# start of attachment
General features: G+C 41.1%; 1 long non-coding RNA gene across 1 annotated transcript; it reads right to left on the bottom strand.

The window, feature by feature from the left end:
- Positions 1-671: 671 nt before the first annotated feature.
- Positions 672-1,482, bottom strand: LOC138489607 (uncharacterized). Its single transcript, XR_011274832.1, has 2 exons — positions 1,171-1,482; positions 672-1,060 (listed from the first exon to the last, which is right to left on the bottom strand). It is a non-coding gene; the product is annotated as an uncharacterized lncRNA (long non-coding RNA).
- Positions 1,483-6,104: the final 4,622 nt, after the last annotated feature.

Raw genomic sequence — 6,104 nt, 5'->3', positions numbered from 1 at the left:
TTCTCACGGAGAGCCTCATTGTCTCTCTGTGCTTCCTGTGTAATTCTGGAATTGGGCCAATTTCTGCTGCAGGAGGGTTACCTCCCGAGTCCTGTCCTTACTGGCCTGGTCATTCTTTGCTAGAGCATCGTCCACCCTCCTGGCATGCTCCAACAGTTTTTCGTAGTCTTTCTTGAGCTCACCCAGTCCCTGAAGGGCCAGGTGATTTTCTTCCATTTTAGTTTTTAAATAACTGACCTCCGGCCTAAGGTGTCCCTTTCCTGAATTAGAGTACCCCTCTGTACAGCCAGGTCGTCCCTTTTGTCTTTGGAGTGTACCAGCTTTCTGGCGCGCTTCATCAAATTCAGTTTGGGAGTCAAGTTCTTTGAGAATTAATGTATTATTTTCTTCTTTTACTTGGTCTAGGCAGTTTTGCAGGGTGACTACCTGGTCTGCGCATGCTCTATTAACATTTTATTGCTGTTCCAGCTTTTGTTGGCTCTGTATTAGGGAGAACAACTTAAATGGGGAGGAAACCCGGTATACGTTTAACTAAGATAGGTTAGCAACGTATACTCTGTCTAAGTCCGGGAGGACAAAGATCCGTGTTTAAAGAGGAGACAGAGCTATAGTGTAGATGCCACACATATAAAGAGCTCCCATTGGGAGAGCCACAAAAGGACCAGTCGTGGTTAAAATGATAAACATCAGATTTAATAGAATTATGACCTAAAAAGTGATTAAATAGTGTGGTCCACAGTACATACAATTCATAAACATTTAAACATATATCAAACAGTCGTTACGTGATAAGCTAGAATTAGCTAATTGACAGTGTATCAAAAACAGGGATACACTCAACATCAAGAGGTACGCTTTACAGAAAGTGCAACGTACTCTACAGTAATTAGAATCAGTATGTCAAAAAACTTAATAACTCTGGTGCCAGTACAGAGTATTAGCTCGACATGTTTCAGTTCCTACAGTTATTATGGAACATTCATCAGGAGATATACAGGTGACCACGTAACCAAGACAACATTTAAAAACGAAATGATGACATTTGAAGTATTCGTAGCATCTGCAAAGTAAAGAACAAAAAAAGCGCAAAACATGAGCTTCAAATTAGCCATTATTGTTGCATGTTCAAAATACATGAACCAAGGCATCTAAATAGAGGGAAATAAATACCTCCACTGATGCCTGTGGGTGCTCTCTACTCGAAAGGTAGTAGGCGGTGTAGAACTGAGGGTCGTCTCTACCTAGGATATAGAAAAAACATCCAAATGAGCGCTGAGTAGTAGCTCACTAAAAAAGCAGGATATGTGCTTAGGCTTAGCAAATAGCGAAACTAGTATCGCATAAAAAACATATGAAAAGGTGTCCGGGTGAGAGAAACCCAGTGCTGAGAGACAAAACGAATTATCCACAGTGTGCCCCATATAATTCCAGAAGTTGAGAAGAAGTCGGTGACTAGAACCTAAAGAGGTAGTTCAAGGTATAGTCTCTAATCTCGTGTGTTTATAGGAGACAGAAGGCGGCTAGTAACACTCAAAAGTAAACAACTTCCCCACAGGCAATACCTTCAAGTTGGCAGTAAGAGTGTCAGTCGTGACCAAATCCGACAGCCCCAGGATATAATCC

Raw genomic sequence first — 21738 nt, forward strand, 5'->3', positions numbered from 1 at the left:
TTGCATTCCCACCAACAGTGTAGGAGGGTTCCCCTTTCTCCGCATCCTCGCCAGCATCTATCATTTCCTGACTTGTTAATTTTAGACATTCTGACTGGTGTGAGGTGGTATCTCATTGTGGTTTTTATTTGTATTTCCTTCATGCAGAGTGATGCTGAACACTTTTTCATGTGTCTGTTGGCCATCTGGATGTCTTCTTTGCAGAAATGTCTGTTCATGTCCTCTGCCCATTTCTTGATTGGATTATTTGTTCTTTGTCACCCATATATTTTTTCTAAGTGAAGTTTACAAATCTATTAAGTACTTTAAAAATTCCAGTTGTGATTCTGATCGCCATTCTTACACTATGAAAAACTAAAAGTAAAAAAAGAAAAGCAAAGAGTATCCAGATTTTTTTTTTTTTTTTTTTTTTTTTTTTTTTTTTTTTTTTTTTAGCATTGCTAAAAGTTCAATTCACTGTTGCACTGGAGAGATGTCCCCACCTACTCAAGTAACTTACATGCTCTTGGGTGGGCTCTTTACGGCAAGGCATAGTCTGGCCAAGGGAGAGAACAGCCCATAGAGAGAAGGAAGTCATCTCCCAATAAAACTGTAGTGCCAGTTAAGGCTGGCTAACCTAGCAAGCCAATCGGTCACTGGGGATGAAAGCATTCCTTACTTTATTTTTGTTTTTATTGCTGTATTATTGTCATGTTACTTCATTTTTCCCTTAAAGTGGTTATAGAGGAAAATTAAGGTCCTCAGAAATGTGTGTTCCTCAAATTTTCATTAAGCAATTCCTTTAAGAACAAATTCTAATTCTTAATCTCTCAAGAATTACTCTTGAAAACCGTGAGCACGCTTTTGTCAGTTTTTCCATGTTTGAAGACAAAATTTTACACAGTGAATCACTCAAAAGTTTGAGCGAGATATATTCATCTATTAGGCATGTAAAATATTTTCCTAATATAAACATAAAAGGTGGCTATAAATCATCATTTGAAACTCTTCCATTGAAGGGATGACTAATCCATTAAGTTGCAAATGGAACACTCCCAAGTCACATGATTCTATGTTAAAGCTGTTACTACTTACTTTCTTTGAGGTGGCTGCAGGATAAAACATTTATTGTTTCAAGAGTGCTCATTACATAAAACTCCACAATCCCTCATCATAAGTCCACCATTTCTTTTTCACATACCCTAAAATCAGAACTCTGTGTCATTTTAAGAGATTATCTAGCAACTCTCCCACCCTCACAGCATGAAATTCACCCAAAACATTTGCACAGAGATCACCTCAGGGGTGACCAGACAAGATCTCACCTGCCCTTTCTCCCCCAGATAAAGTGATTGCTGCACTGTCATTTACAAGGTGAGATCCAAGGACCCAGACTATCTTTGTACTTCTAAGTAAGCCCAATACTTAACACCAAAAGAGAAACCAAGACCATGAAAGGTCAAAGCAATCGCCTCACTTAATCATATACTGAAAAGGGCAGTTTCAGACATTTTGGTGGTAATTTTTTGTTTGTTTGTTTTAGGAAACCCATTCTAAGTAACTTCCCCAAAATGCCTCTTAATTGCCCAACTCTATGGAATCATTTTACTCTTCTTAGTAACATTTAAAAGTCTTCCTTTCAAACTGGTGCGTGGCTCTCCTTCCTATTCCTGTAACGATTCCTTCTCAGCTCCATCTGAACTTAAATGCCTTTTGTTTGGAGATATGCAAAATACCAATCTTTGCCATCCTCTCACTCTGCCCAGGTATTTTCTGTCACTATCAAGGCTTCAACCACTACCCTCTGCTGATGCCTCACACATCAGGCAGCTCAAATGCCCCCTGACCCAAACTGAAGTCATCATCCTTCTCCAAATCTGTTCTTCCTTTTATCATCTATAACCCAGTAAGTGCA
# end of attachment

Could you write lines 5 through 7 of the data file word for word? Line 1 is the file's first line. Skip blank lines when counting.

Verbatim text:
- Positions 1,483-6,104: the final 4,622 nt, after the last annotated feature.

Raw genomic sequence — 6,104 nt, 5'->3', positions numbered from 1 at the left:
TTCTCACGGAGAGCCTCATTGTCTCTCTGTGCTTCCTGTGTAATTCTGGAATTGGGCCAATTTCTGCTGCAGGAGGGTTACCTCCCGAGTCCTGTCCTTACTGGCCTGGTCATTCTTTGCTAGAGCATCGTCCACCCTCCTGGCATGCTCCAACAGTTTTTCGTAGTCTTTCTTGAGCTCACCCAGTCCCTGAAGGGCCAGGTGATTTTCTTCCATTTTAGTTTTTAAATAACTGACCTCCGGCCTAAGGTGTCCCTTTCCTGAATTAGAGTACCCCTCTGTACAGCCAGGTCGTCCCTTTTGTCTTTGGAGTGTACCAGCTTTCTGGCGCGCTTCATCAAATTCAGTTTGGGAGTCAAGTTCTTTGAGAATTAATGTATTATTTTCTTCTTTTACTTGGTCTAGGCAGTTTTGCAGGGTGACTACCTGGTCTGCGCATGCTCTATTAACATTTTATTGCTGTTCCAGCTTTTGTTGGCTCTGTATTAGGGAGAACAACTTAAATGGGGAGGAAACCCGGTATACGTTTAACTAAGATAGGTTAGCAACGTATACTCTGTCTAAGTCCGGGAGGACAAAGATCCGTGTTTAAAGAGGAGACAGAGCTATAGTGTAGATGCCACACATATAAAGAGCTCCCATTGGGAGAGCCACAAAAGGACCAGTCGTGGTTAAAATGATAAACATCAGATTTAATAGAATTATGACCTAAAAAGTGATTAAATAGTGTGGTCCACAGTACATACAATTCATAAACATTTAAACATATATCAAACAGTCGTTACGTGATAAGCTAGAATTAGCTAATTGACAGTGTATCAAAAACAGGGATACACTCAACATCAAGAGGTACGCTTTACAGAAAGTGCAACGTACTCTACAGTAATTAGAATCAGTATGTCAAAAAACTTAATAACTCTGGTGCCAGTACAGAGTATTAGCTCGACATGTTTCAGTTCCTACAGTTATTATGGAACATTCATCAGGAGATATACAGGTGACCACGTAACCAAGACAACATTTAAAAACGAAATGATGACATTTGAAGTATTCGTAGCATCTGCAAAGTAAAGAACAAAAAAAGCGCAAAACATGAGCTTCAAATTAGCCATTATTGTTGCATGTTCAAAATACATGAACCAAGGCATCTAAATAGAGGGAAATAAATACCTCCACTGATGCCTGTGGGTGCTCTCTACTCGAAAGGTAGTAGGCGGTGTAGAACTGAGGGTCGTCTCTACCTAGGATATAGAAAAAACATCCAAATGAGCGCTGAGTAGTAGCTCACTAAAAAAGCAGGATATGTGCTTAGGCTTAGCAAATAGCGAAACTAGTATCGCATAAAAAACATATGAAAAGGTGTCCGGGTGAGAGAAACCCAGTGCTGAGAGACAAAACGAATTATCCACAGTGTGCCCCATATAATTCCAGAAGTTGAGAAGAAGTCGGTGACTAGAACCTAAAGAGGTAGTTCAAGGTATAGTCTCTAATCTCGTGTGTTTATAGGAGACAGAAGGCGGCTAGTAACACTCAAAAGTAAACAACTTCCCCACAGGCAATACCTTCAAGTTGGCAGTAAGAGTGTCAGTCGTGACCAAATCCGACAGCCCCAGGATATAATCC